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jim at media.mit.edu
Mon Jan 17 11:02:13 PST 2011
On Jan 17, 2011, at 10:40 AM, Frank Corrigan wrote:
> Of course an adversary could still set up a cloned or Open Wifi network
> for "man in the middle attacks" and no doubt to locate specific users?
Is there a substantial (as in, i'd stake a life on it) operational difference between a "rogue" (for our purposes) open Wifi network and a network in which a hostile actor has access to data at Tor entry and exit points as well as accurate geolocation of the Wifi access point itself?
Has Quova been discussed here previously? Quova and companies like it (and invisible government-run activities carrying out the same functions) should be factored in to all calculations of "safe" and "anonymous" when talking about location tracking.
I don't know about Quova's reach outside the US and Europe. It seems reasonable that they'd be welcome anywhere that geo tracking is wanted by a government, that being everywhere.
The feedback loop mentioned in the below excerpt is key, particularly with e-commerce vendors (and Facebook) who know about exact locations and hand the data over to Quova, which then can make very accurate virtual<->physical mappings. If ISPs sell IP-to-address data too, then fixed home nodes are precisely situated over long periods of time.
> "Partner and Customer Data Feedback Loop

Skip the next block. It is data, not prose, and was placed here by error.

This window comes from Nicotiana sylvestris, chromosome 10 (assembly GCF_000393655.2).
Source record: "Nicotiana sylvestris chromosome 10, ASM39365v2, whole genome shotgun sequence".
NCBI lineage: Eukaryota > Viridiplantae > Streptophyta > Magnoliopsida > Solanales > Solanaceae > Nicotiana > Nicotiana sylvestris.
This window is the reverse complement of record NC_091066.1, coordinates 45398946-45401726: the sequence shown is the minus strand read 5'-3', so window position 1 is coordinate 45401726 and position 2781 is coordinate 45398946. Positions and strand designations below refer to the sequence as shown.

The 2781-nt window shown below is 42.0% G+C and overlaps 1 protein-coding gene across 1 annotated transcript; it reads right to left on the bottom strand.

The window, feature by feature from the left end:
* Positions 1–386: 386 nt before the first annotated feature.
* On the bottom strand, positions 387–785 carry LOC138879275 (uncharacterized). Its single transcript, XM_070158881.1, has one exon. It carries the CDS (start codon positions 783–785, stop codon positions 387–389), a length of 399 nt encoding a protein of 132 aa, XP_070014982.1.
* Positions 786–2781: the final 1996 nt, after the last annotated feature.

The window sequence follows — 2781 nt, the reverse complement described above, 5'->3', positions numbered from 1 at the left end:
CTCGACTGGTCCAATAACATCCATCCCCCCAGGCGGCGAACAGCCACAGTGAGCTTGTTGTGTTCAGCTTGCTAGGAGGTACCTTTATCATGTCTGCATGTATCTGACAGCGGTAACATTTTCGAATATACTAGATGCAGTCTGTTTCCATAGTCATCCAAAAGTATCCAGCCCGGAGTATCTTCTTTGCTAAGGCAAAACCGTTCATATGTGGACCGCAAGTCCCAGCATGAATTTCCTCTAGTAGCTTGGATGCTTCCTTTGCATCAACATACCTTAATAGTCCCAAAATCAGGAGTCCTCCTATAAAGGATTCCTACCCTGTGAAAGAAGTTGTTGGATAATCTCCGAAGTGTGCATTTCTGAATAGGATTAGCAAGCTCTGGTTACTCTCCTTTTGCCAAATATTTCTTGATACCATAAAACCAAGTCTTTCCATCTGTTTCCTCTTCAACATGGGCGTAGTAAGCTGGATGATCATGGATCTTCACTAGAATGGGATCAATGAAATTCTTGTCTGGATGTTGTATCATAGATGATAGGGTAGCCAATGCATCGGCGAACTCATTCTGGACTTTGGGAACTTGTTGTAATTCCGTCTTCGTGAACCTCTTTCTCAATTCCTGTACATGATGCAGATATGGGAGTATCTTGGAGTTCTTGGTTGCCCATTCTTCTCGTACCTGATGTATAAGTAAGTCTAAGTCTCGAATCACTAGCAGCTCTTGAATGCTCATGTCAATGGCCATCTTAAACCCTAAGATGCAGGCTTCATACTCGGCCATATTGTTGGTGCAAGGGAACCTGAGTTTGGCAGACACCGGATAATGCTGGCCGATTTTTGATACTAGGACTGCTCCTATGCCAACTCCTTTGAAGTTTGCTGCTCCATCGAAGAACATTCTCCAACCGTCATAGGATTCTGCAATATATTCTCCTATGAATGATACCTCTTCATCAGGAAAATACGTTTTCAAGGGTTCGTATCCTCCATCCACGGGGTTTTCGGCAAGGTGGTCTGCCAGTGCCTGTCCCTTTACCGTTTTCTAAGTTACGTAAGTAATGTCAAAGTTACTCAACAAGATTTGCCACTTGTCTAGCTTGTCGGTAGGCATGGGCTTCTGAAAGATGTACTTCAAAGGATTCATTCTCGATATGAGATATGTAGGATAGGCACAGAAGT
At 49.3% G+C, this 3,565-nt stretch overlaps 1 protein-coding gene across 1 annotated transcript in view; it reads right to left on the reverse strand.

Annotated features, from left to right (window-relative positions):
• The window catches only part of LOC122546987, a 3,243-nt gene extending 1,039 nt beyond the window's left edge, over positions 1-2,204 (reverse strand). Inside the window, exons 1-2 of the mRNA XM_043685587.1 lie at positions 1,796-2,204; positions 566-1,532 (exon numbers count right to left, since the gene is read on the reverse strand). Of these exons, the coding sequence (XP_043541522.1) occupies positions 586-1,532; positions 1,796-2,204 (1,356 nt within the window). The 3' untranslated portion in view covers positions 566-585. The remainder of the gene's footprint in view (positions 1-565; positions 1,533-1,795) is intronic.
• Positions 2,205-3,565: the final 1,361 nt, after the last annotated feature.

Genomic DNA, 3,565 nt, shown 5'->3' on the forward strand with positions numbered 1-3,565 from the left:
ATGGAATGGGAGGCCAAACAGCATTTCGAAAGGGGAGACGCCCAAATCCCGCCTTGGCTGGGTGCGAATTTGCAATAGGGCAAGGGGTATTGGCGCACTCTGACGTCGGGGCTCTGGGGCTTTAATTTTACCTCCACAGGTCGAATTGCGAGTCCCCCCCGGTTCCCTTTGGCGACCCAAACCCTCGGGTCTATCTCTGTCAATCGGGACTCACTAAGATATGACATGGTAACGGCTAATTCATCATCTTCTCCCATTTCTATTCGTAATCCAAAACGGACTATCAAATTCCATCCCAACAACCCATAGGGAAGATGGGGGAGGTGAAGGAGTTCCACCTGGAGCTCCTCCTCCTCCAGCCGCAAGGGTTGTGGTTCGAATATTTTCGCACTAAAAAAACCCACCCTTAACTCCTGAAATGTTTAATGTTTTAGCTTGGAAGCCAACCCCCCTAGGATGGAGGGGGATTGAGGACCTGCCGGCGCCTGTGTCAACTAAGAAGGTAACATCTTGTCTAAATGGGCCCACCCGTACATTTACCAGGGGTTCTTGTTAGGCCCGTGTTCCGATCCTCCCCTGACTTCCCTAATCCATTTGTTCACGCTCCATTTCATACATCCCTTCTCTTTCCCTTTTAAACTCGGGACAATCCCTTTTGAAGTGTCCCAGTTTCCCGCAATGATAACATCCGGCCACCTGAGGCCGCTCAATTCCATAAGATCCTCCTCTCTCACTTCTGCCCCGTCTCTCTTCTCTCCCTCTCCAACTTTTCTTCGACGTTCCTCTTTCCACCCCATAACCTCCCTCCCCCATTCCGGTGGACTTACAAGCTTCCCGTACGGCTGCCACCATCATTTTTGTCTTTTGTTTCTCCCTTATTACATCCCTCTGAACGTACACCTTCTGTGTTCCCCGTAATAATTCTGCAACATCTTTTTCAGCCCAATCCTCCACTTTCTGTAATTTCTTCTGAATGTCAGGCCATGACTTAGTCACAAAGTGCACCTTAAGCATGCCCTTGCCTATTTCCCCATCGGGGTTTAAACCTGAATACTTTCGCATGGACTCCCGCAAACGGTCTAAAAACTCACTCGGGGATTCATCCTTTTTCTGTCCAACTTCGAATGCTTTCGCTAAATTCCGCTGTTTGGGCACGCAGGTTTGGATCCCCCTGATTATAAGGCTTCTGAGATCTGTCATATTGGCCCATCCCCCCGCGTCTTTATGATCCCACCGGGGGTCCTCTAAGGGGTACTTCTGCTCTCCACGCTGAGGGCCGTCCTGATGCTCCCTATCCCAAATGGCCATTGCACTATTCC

> Quova collects information from our worldwide customer base and uses that data to continuously improve the quality of Quova’s services. Sixty percent of Quova’s customers report data back to the collection and analysis system, enabling Quova to visualize traffic patterns across major Web sites. With this information, Quova identifies high-usage networks and can concentrate our analysis on the networks most frequently affecting our customer base.
The best comment I've seen in this thread is that people have figured out that they need to turn off their phones (and yank SIM cards - well, i guess it can't hurt) and leave them at home when attending "unpopular" events.
In digital-era protests, no-tech is the new-tech. There's far more surveillance now than when the first neo-hippie tightened up the rubber band around his hair and declared "information wants to be free!." Demands that this not happen were not heard. It happened.
Frankly, given the California decision that a phone in the hands of someone who's arrested is subject to full search by the authorities without a warrant, there are more reasons than ever to leave evidence-laden tech at home, even in peace and freedom-loving nations like the US. That was sarcasm.
You can't outwit forces that are essentially "nature." Translated to the Internet universe, the network and network operators are the atomic elements upon which all communications are built. These have been corrupted and cannot be uncorrupted. Trying to "beat" a government actor that controls the elements of that universe is like trying to ignore gravity because it's inconvenient.
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